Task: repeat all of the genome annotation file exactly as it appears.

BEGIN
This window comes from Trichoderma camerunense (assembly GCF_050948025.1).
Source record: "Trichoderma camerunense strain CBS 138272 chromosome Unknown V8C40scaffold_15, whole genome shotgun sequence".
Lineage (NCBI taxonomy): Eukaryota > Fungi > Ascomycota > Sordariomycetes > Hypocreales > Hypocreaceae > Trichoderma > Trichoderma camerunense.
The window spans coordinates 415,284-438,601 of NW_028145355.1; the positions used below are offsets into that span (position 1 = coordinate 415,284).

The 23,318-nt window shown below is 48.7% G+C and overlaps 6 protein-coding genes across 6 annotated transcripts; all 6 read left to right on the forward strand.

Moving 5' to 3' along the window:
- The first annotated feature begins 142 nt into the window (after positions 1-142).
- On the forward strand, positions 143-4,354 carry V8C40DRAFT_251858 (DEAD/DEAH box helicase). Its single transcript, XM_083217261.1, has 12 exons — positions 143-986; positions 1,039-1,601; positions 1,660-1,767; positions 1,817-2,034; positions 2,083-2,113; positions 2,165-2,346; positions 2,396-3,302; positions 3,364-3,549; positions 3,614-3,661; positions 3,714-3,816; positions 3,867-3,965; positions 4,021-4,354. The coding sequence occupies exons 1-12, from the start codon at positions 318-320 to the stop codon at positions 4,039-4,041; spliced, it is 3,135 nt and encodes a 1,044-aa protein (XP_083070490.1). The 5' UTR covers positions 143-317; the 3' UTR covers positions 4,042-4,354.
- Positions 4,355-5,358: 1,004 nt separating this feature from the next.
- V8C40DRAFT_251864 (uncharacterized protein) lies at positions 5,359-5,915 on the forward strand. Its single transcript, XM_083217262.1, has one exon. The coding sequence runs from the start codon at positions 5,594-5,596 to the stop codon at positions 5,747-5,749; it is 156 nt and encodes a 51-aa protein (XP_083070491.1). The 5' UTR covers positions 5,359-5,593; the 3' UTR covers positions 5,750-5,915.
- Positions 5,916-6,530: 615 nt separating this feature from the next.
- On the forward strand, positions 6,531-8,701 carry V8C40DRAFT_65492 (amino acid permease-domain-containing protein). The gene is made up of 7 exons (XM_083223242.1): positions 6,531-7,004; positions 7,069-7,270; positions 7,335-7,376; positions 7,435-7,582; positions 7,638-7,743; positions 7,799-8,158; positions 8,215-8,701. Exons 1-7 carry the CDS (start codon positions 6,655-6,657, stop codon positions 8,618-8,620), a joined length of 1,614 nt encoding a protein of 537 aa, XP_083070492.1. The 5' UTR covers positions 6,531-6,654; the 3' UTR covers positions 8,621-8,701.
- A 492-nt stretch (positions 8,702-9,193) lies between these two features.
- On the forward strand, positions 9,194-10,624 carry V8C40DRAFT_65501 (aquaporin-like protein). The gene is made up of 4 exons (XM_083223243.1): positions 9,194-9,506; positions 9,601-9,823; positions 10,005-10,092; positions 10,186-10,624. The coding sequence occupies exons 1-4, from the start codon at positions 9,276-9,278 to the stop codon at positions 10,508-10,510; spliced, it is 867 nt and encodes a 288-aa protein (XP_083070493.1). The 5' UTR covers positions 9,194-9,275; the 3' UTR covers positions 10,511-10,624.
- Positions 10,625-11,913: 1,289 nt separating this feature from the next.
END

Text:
This window comes from Trichoderma camerunense (assembly GCF_050948025.1).
Source record: "Trichoderma camerunense strain CBS 138272 chromosome Unknown V8C40scaffold_15, whole genome shotgun sequence".
Lineage (NCBI taxonomy): Eukaryota > Fungi > Ascomycota > Sordariomycetes > Hypocreales > Hypocreaceae > Trichoderma > Trichoderma camerunense.
The window spans coordinates 415,284-438,601 of NW_028145355.1; the positions used below are offsets into that span (position 1 = coordinate 415,284).

The 23,318-nt window shown below is 48.7% G+C and overlaps 6 protein-coding genes across 6 annotated transcripts; all 6 read left to right on the forward strand.

Moving 5' to 3' along the window:
- The first annotated feature begins 142 nt into the window (after positions 1-142).
- On the forward strand, positions 143-4,354 carry V8C40DRAFT_251858 (DEAD/DEAH box helicase). Its single transcript, XM_083217261.1, has 12 exons — positions 143-986; positions 1,039-1,601; positions 1,660-1,767; positions 1,817-2,034; positions 2,083-2,113; positions 2,165-2,346; positions 2,396-3,302; positions 3,364-3,549; positions 3,614-3,661; positions 3,714-3,816; positions 3,867-3,965; positions 4,021-4,354. The coding sequence occupies exons 1-12, from the start codon at positions 318-320 to the stop codon at positions 4,039-4,041; spliced, it is 3,135 nt and encodes a 1,044-aa protein (XP_083070490.1). The 5' UTR covers positions 143-317; the 3' UTR covers positions 4,042-4,354.
- Positions 4,355-5,358: 1,004 nt separating this feature from the next.
- V8C40DRAFT_251864 (uncharacterized protein) lies at positions 5,359-5,915 on the forward strand. Its single transcript, XM_083217262.1, has one exon. The coding sequence runs from the start codon at positions 5,594-5,596 to the stop codon at positions 5,747-5,749; it is 156 nt and encodes a 51-aa protein (XP_083070491.1). The 5' UTR covers positions 5,359-5,593; the 3' UTR covers positions 5,750-5,915.
- Positions 5,916-6,530: 615 nt separating this feature from the next.
- On the forward strand, positions 6,531-8,701 carry V8C40DRAFT_65492 (amino acid permease-domain-containing protein). The gene is made up of 7 exons (XM_083223242.1): positions 6,531-7,004; positions 7,069-7,270; positions 7,335-7,376; positions 7,435-7,582; positions 7,638-7,743; positions 7,799-8,158; positions 8,215-8,701. Exons 1-7 carry the CDS (start codon positions 6,655-6,657, stop codon positions 8,618-8,620), a joined length of 1,614 nt encoding a protein of 537 aa, XP_083070492.1. The 5' UTR covers positions 6,531-6,654; the 3' UTR covers positions 8,621-8,701.
- A 492-nt stretch (positions 8,702-9,193) lies between these two features.
- On the forward strand, positions 9,194-10,624 carry V8C40DRAFT_65501 (aquaporin-like protein). The gene is made up of 4 exons (XM_083223243.1): positions 9,194-9,506; positions 9,601-9,823; positions 10,005-10,092; positions 10,186-10,624. The coding sequence occupies exons 1-4, from the start codon at positions 9,276-9,278 to the stop codon at positions 10,508-10,510; spliced, it is 867 nt and encodes a 288-aa protein (XP_083070493.1). The 5' UTR covers positions 9,194-9,275; the 3' UTR covers positions 10,511-10,624.
- Positions 10,625-11,913: 1,289 nt separating this feature from the next.